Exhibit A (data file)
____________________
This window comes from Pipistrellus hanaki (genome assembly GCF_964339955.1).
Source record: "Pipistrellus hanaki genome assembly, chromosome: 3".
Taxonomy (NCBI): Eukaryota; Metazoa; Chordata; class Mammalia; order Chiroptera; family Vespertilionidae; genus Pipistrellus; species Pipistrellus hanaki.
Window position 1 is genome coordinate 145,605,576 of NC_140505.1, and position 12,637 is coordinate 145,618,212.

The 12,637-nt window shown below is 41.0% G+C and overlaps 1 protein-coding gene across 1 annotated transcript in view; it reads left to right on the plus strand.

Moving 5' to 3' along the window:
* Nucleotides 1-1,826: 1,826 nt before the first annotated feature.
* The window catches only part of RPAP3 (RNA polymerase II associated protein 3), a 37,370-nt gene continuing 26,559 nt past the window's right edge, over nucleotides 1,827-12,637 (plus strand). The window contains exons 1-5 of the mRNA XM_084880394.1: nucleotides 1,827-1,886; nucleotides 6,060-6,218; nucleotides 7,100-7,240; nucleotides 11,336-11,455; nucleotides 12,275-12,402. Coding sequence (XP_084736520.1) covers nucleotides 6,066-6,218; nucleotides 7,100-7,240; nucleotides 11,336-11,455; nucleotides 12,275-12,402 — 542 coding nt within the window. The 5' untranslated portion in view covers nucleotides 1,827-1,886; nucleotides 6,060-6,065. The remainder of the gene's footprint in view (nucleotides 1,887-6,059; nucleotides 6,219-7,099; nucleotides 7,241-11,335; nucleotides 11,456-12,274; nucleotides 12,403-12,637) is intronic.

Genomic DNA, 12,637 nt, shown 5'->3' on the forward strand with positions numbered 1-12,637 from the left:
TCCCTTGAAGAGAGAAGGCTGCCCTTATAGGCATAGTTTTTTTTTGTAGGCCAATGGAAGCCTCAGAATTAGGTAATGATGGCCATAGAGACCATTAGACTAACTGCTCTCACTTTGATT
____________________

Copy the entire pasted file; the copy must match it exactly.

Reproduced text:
This window comes from Pipistrellus hanaki (genome assembly GCF_964339955.1).
Source record: "Pipistrellus hanaki genome assembly, chromosome: 3".
Taxonomy (NCBI): Eukaryota; Metazoa; Chordata; class Mammalia; order Chiroptera; family Vespertilionidae; genus Pipistrellus; species Pipistrellus hanaki.
Window position 1 is genome coordinate 145,605,576 of NC_140505.1, and position 12,637 is coordinate 145,618,212.

The 12,637-nt window shown below is 41.0% G+C and overlaps 1 protein-coding gene across 1 annotated transcript in view; it reads left to right on the plus strand.

Moving 5' to 3' along the window:
* Nucleotides 1-1,826: 1,826 nt before the first annotated feature.
* The window catches only part of RPAP3 (RNA polymerase II associated protein 3), a 37,370-nt gene continuing 26,559 nt past the window's right edge, over nucleotides 1,827-12,637 (plus strand). The window contains exons 1-5 of the mRNA XM_084880394.1: nucleotides 1,827-1,886; nucleotides 6,060-6,218; nucleotides 7,100-7,240; nucleotides 11,336-11,455; nucleotides 12,275-12,402. Coding sequence (XP_084736520.1) covers nucleotides 6,066-6,218; nucleotides 7,100-7,240; nucleotides 11,336-11,455; nucleotides 12,275-12,402 — 542 coding nt within the window. The 5' untranslated portion in view covers nucleotides 1,827-1,886; nucleotides 6,060-6,065. The remainder of the gene's footprint in view (nucleotides 1,887-6,059; nucleotides 6,219-7,099; nucleotides 7,241-11,335; nucleotides 11,456-12,274; nucleotides 12,403-12,637) is intronic.

Genomic DNA, 12,637 nt, shown 5'->3' on the forward strand with positions numbered 1-12,637 from the left:
TCCCTTGAAGAGAGAAGGCTGCCCTTATAGGCATAGTTTTTTTTTGTAGGCCAATGGAAGCCTCAGAATTAGGTAATGATGGCCATAGAGACCATTAGACTAACTGCTCTCACTTTGATT